Appliances and Home Equipment

  • Economize on your dishwasher. Always run full loads, set your dishwasher to the economy cycle and use the air-dry setting.
  • Make sure your refrigerator and freezer doors are sealing tightly by testing how firmly they close and hold onto a piece of paper, such as a five-dollar bill. If it slips out easily, the rubber seals should be replaced.
  • Don’t overfill your refrigerator, as it prevents the cold air from circulating. (But do keep a freezer full as it will perform better.)
  • Don’t keep an old, extra refrigerator running just for occasional use. It could cost you $150 or more per year in electricity.
  • Clean your dryer’s lint trap after every few loads to reduce drying time. And clean its exhaust ducts at least once a year for the same reason.
  • If you have a pool pump, use a timer that will allow you to run it just a few hours a day. Using a solar blanket will keep the water warm overnight and also reduce heater use.
  • Plan energy-efficient meals. Smaller appliances, such as toaster ovens or microwaves, use less energy than stoves. When using an oven, try to plan a meal that will allow you to use it for more than one dish.

Electronics

  • Shut your computer down when it’s not in use. Powering up and down does not use extra energy and actually reduces wear. And turn the monitor off instead of using screen savers. Screen savers actually increase energy use by preventing your monitor from sleeping.

Hot Water

  • Fix leaking hot faucets to save on hot water heating. A one drip per second leak will waste about 9,000 litres per year! That’s enough water for about 95 five-minute showers (and that’s using a less than efficient showerhead).
  • Wash in cold water. With today’s detergents, clothes come just as clean.
  • Wrap your electric hot water tank and pipes in a special tank blanket to help it keep its heat. (Don’t wrap a gas heater, as an inappropriate or incorrectly installed blanket is dangerous.)

Lighting

  • Replace your most frequently used incandescent bulbs with compact fluorescent light bulbs (CFLs) which use 75 per cent less power and last up to 10 times as long. There are all kinds of CFLs for indoor and outdoor use. Make sure you choose the right ones for you.
  • Consider automatic timers, motion sensors and dimmers, where you can’t use CFLs, to help maximize your control over lighting costs. Only timers with a mechanical switch can be used with CFLs.

You can find more energy saving tips on the Conservation Tips page.

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Smart Meters around the world

Italy

The world's largest and arguably "smartest" smart meter deployment was undertaken by Enel SpA, the dominant utility in Italy with over 27 million customers. Over a 5 year period beginning in 2000 and ending in 2005 Enel deployed smart meters to its entire customer base.

These meters are fully electronic and truly smart, with integrated bi-directional communications, advanced power measurement and management capabilities, an integrated, software-controllable disconnect switch, and an all solid-state design. They communicate over low voltage power line using standards-based power line technology from Echelon Corporation to Echelon data concentrators at which point they communicate via IP to Enel’s enterprise servers.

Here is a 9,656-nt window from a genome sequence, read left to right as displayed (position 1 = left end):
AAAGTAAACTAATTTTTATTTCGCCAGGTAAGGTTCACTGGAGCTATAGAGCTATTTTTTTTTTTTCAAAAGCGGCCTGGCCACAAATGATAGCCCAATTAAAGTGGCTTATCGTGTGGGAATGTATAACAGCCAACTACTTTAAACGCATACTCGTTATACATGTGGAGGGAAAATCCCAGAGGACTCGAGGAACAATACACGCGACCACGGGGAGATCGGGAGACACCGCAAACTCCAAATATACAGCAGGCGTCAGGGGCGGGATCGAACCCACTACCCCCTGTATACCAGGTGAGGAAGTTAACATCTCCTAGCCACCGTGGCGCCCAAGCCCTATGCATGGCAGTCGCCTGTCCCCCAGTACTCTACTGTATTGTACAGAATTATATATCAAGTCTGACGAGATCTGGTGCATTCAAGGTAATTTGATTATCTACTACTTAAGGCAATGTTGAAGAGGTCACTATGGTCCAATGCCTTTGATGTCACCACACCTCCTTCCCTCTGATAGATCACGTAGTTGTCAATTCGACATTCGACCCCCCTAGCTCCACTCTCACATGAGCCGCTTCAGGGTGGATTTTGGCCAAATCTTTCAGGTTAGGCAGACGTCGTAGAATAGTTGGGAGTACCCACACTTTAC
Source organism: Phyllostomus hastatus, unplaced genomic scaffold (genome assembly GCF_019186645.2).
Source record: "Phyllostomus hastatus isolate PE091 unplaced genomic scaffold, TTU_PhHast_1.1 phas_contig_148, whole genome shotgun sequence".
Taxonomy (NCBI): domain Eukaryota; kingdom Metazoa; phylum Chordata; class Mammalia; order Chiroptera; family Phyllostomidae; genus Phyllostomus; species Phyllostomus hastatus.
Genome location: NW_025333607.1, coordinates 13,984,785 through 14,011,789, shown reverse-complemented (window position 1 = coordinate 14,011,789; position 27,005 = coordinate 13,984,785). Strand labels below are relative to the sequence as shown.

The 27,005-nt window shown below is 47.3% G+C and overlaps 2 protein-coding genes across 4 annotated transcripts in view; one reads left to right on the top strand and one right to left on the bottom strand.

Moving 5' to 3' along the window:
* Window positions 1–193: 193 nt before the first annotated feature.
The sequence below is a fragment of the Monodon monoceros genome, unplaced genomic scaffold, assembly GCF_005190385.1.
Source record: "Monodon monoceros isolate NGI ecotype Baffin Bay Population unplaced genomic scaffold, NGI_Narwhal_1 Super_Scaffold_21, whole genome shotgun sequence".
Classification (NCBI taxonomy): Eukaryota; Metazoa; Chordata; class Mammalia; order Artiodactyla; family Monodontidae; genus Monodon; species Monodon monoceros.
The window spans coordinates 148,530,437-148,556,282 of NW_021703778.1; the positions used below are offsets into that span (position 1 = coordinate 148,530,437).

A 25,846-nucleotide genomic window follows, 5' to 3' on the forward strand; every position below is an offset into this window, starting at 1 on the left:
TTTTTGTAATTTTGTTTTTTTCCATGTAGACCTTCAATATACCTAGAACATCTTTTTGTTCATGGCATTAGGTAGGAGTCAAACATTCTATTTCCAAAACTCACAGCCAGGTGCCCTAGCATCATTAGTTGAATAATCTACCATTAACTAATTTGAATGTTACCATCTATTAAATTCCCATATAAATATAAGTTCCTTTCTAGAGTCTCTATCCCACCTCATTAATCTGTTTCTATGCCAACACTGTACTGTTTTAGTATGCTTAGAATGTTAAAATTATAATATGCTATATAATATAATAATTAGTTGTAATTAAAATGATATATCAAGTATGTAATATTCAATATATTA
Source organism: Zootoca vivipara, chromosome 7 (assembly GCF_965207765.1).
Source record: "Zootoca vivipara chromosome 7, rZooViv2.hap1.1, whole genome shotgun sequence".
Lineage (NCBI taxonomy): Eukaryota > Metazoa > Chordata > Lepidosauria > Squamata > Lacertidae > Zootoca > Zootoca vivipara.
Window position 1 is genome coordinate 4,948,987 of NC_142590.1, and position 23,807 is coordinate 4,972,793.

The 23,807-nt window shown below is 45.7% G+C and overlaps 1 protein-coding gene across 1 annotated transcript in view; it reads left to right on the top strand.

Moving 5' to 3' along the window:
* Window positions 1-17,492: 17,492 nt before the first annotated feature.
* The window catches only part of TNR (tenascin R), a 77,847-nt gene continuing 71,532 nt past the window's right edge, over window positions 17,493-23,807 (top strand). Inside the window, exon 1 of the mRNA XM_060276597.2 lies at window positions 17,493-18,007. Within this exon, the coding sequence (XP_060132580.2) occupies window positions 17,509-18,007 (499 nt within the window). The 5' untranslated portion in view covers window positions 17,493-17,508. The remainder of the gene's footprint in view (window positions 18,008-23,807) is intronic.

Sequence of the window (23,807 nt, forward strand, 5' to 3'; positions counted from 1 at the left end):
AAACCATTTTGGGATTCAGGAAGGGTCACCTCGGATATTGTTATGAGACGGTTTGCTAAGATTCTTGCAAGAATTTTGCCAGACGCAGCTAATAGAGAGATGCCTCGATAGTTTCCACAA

The system provides a wide range of advanced features, including the ability to remotely turn power on or off to a customer, read usage information from a meter, detect a service outage, detect the unauthorized use of electricity, change the maximum amount of electricity that a customer can demand at any time; and remotely change the meters billing plan from credit to prepay as well as from flat-rate to multi-tariff.

In various publications Enel has estimated the cost of the project at approximately 2.1 billion Euros and the savings they are receiving in operation of 500 million Euros per year, an astonishing 4 year payback and a testament to the power of next-generation advanced metering systems.

Canada

The Ontario Energy Board in Ontario, Canada has actively strived to define the technology and develop the regulatory framework around their implementation. Smart meters will be installed in 800,000 homes by 2007, with an eventual goal of 100% penetration by 2010.

United States

Other jurisdictions such as California are actively pursuing the same technology. On July 20, 2006, California's energy regulators approved a program to roll out of conventional meters retrofit with communications co-processor electronics to 9 million gas and electric household customers in the Northern California territory of PG&E. These meters report electricity consumption on an hourly basis. This enables PG&E to set pricing that varies by season and time of the day, rewarding customers who shift energy use to off-peak periods. The peak pricing program will start out on a voluntary basis, and the full rollout is expected to take five years.. The smart grid also allows PG&E to give customers timing and pricing options for upload to the grid.

Turkey

More than 1 million prepayment smart gas/water/electric meters are implemented by Elektromed in Turkey.

Australia

In 2004, the Essential Service Commission of Victoria, Australia (ESC) released its changes to the Electricity Customer Metering Code and the Victorian Electricity Supply Industry Metrology Procedure to implement its decision to mandate interval meters for Victorian electricity customers.

The ESC's Final Paper entitled "Mandatory Rollout of Interval Meters for Electricity Customers" foreshadowed the changes to be implemented and contained the rollout timetable requiring interval meters to be installed by 2013 for all small businesses and residences with new and replacement installation commencing in 2006. The ESC forecasts that within 7 years of the start of the rollout up to 1 million large customers and other customers will have existing meters upgraded to interval meters.

The Victorian government is not alone with other state governments and the Commonwealth issuing a Joint Communiqué at the Council of Australian Governments meeting in Canberra on 17 February 2006 committing all governments to the progressive rollout of smart metering technology from 2007.